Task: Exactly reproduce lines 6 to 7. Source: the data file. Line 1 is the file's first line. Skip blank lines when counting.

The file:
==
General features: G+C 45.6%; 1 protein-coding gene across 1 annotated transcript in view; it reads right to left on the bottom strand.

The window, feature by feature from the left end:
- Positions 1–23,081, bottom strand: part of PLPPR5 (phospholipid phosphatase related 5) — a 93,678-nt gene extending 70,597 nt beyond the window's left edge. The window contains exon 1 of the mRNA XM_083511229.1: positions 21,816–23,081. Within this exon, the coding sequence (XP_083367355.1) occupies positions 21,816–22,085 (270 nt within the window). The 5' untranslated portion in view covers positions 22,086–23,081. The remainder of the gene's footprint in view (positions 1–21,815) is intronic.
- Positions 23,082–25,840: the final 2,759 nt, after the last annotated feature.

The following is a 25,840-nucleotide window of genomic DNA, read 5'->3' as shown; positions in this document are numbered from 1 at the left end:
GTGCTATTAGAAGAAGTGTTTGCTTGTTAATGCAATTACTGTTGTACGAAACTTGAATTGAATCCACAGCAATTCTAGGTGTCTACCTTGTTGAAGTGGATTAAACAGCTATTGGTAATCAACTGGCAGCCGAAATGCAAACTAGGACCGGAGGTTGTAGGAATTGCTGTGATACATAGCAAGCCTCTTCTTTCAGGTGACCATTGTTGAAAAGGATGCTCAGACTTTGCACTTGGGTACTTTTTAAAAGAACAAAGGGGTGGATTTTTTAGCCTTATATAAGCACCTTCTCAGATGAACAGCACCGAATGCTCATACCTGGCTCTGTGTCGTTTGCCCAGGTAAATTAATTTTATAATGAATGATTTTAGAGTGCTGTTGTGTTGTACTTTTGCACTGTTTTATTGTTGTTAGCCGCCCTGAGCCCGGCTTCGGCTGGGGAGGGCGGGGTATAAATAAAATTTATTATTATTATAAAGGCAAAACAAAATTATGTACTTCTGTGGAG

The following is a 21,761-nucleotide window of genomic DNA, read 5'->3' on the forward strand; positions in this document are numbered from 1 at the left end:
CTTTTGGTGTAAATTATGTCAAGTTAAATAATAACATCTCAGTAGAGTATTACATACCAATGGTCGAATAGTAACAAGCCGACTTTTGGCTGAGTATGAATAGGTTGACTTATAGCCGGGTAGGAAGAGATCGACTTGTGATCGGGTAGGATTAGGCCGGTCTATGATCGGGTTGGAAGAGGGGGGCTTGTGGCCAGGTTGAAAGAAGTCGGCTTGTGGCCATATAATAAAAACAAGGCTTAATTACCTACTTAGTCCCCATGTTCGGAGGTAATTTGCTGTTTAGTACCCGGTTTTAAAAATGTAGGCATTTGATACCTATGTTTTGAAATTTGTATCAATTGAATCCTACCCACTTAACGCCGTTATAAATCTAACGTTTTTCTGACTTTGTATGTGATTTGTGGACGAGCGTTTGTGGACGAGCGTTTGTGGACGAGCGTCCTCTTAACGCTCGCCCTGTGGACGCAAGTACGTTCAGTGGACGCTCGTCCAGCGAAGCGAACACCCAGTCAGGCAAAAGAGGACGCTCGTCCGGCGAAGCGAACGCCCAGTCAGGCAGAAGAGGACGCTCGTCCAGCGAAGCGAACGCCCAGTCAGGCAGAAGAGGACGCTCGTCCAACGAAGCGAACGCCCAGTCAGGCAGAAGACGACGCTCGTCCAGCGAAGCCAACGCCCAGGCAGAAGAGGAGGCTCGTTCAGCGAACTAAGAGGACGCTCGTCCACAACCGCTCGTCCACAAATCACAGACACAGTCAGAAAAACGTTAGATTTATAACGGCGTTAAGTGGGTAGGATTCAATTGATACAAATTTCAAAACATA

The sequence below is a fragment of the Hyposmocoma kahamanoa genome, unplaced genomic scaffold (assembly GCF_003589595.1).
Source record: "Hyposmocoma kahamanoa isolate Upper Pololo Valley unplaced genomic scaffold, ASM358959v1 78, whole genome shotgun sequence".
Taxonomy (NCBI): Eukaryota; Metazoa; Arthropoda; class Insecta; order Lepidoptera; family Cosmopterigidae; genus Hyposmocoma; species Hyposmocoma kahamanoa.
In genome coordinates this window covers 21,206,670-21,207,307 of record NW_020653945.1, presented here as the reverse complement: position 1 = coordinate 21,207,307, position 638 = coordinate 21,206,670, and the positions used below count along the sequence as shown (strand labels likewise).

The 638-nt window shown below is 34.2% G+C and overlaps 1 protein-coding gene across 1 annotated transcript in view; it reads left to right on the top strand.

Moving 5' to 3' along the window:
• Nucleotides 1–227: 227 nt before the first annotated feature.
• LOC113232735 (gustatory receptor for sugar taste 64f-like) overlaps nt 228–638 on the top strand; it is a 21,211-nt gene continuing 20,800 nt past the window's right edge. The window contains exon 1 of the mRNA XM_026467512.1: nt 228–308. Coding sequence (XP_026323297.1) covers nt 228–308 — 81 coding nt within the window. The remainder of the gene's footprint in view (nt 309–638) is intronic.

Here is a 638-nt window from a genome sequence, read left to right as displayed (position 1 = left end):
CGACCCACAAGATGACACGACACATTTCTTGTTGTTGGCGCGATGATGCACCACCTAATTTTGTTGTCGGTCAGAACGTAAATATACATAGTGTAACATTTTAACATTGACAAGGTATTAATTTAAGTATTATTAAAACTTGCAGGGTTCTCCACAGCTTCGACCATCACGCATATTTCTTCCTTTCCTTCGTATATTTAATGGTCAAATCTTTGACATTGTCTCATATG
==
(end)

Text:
GTGCTATTAGAAGAAGTGTTTGCTTGTTAATGCAATTACTGTTGTACGAAACTTGAATTGAATCCACAGCAATTCTAGGTGTCTACCTTGTTGAAGTGGATTAAACAGCTATTGGTAATCAACTGGCAGCCGAAATGCAAACTAGGACCGGAGGTTGTAGGAATTGCTGTGATACATAGCAAGCCTCTTCTTTCAGGTGACCATTGTTGAAAAGGATGCTCAGACTTTGCACTTGGGTACTTTTTAAAAGAACAAAGGGGTGGATTTTTTAGCCTTATATAAGCACCTTCTCAGATGAACAGCACCGAATGCTCATACCTGGCTCTGTGTCGTTTGCCCAGGTAAATTAATTTTATAATGAATGATTTTAGAGTGCTGTTGTGTTGTACTTTTGCACTGTTTTATTGTTGTTAGCCGCCCTGAGCCCGGCTTCGGCTGGGGAGGGCGGGGTATAAATAAAATTTATTATTATTATAAAGGCAAAACAAAATTATGTACTTCTGTGGAG

The following is a 21,761-nucleotide window of genomic DNA, read 5'->3' on the forward strand; positions in this document are numbered from 1 at the left end: